Cold weather kit

Brrr-illiant ideas to stay warm in the countryside this winter

Published: December 21st, 2017 at 2:29 pm
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Wrap well up…

Superior Milatex Jacket

Tog24, £160,


A hard-wearing, stylish coat that covers you down to your mid-thigh. The synthetic insulation is very warm, but not uncomfortably so, thanks to the breathable outer fabric (polyamide). It was waterproof enough to keep me dry when caught in a shower. There is of tons of storage space, thanks to a pair of large hip pockets and a breast pocket. A pair of small hand-warmer pockets on the chest also fit a phone. It’s probably too toasty for hikers, but ideal if you like spending long hours outdoors in cold weather, ambling, birdwatching or other low-energy activities. I found it a little snug for a size 10. Review Laura Phillips

Three warm midlayer jackets…

Phoenix jacket

Montane, £140,

Even on the coldest days, the Phoenix will keep your upper body wonderfully snug. It’s surprisingly lightweight (438g) for such a warm padded jacket, thanks to a new synthetic filling, ThermoPlume, from PrimaLoft. This apparently reproduces the structure of down –and feels remarkably like down to the touch. I found that it insulates well even when damp – unlike down. The Pertex Quantum Eco outer fabric repels water without being fully waterproof, so the Phoenix can be worn as a shower-resistant standalone, or as a layer under a rain jacket. The hood and sleeves are stretchy to help prevent heat loss and the chin guard is useful for protecting your face against the elements. Pockets are a good size and the outer pockets are positioned so that they can be accessed without undoing bag straps. There is one internal zipped pocket which is handy for stashing a mobile phone or car keys (but too small for an OS map).
• The men’s version is the Icarus.

Verdict: Not the cheapest piece of kit, but will keep you warm on the hills in winter. Carys Matthews.

Essens Mimic Hood jacket

Haglofs, £180,

This extremely cosy jacket makes itself even more appealing with its sustainability credentials. Its QuadFusion filling is made from recycled polyester – instead of going into landfill, throwaway plastic is repurposed as synthetic insulation. Yet you wouldn’t guess: it feels like a soft down jacket, and weighs only 410g. It also looks great, with a quilted construction. I liked its big pockets, which fit an OS map, and are great for warming chilly hands. The hood keeps heads toasty and dry. The jacket’s breathability is impressive, keeping you warm without overheating or trapping moisture, while it also stays warm when wet – much more so than a down jacket. Care wise, it is machine-washable and easy to maintain.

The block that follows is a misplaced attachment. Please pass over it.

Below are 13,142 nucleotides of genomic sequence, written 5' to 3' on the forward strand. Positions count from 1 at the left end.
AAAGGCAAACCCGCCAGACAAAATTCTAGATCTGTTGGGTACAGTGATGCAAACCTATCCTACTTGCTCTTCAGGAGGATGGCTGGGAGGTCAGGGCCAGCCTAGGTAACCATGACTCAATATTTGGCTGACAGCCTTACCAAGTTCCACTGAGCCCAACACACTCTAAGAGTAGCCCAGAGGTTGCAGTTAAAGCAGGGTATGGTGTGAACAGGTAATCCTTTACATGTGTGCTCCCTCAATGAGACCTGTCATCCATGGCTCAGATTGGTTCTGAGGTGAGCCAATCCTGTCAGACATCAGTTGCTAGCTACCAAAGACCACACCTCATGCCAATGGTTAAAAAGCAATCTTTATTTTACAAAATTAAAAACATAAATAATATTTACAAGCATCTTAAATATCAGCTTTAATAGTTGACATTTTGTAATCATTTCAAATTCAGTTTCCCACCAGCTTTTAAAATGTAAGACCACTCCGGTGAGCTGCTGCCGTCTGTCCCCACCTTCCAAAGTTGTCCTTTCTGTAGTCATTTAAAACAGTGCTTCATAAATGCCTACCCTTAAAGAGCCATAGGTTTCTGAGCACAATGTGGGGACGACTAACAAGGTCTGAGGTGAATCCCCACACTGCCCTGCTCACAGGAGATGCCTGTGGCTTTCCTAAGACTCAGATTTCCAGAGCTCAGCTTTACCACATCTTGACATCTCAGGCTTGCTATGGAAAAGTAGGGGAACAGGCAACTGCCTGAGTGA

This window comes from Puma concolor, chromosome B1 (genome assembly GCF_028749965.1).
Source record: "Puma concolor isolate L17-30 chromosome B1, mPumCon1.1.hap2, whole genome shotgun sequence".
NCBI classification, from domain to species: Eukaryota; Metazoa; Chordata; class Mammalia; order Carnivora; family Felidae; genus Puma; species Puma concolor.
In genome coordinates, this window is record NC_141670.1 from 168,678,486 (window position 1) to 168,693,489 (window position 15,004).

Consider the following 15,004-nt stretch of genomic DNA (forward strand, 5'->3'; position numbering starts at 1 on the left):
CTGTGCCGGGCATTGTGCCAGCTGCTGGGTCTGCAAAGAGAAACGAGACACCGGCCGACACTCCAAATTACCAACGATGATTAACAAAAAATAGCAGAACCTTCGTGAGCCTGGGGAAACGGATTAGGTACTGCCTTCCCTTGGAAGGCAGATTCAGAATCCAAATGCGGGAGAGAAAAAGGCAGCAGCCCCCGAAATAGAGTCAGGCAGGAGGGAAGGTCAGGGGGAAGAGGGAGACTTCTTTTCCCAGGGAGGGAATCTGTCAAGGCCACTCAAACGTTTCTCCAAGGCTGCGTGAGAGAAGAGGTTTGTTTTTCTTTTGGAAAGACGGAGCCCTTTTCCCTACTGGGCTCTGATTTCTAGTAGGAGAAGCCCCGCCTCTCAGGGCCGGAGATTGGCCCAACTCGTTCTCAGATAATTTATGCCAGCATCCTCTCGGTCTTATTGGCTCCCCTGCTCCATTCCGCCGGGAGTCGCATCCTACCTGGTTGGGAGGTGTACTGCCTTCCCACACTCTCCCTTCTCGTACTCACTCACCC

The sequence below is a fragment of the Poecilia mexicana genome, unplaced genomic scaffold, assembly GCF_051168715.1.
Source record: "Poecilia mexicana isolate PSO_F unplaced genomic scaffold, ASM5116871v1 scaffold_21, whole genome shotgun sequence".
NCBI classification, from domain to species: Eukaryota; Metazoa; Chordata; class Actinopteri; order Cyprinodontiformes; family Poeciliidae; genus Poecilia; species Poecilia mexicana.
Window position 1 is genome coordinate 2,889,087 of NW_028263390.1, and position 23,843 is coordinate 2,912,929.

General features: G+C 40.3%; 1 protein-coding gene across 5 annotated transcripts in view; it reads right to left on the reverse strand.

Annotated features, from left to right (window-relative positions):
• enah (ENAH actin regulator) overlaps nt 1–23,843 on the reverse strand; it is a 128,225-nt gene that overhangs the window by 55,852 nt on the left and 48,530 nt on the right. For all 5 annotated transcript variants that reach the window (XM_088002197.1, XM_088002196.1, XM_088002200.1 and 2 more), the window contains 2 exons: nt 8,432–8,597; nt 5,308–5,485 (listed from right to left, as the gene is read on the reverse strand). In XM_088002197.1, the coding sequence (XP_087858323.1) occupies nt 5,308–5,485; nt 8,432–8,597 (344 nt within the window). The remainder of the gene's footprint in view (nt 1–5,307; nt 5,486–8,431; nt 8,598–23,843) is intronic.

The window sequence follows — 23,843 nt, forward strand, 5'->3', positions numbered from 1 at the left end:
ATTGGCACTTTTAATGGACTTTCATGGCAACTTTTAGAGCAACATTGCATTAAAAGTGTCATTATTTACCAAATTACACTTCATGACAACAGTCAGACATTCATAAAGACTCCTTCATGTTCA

VERDICT: Cosy and eco-friendly. Maria Hodson.

Alpha Flux jacket

Rab, £140,

This close-fitting and flexible jacket is highly breathable and lightly insulated – good for an active lifestyle, all year around.

The jacket’s comfort and practicality owes itself to the Polartec Alpha Direct, a highly breathable and compressible synthetic filling, designed for changeable conditions.

All this makes it a great outer layer for active days in the mountains when the weather’s not too wet. On cold, damp winter days, the Alpha Flux – fast-drying and insulating – serves as a splendid mid-layer.

The jacket has two zipped hand pockets – good for storing a GPS device, OS map or cold fingers – and thumb loops to keep your wrists warm. With a hood, internal storm flap and chin guard, you will be protected against the elements, while RAB’s Thermic-lux stretch fleece, built into strategic areas of the garment, not only improves manoeuvrability but also reduces weight to a lightweight 330g.

VERDICT: Ideal layer for active walkers, all year round. Daniel Graham.

Three base layers…

Grid Technic Hoodie

Paramo, £85,

Warm base layers are great when it’s freezing, but the moment you warm up they can be suffocatingly hot. This big selling point of this one is its adaptability as your temperature yo-yo’s on the hills.

The polyester fabric comprises tiny insulating squares, woven into a grid of thinner, more breathable fabric. When it’s cold, you wear a windproof layer on top and the warm air gets trapped in the grid, insulating very effectively. If you overheat, you can remove a layer and let that heat escape swiftly, through the thin parts of the grid; or lower the zip a little.

The cut is close-fitting – I found the medium a little tight under the arm, something not helped by the fact that the fabric is less stretchy than many other base-layer fabrics. So try for size before you buy. On the other hand, the fabric is soft – and without that slight prickling sensation that many merino wool base layers give.

The hood is also close-fitting, and zips up to make, essentially, a balaclava that is very cosy on the hills (but maybe not such a great look on the high street?). When not in use, you might find the hood is a tad bulky around the collar when you zip up your rainjacket; if so, you might be better off with the hoodless version.

• Men’s and women’s versions available.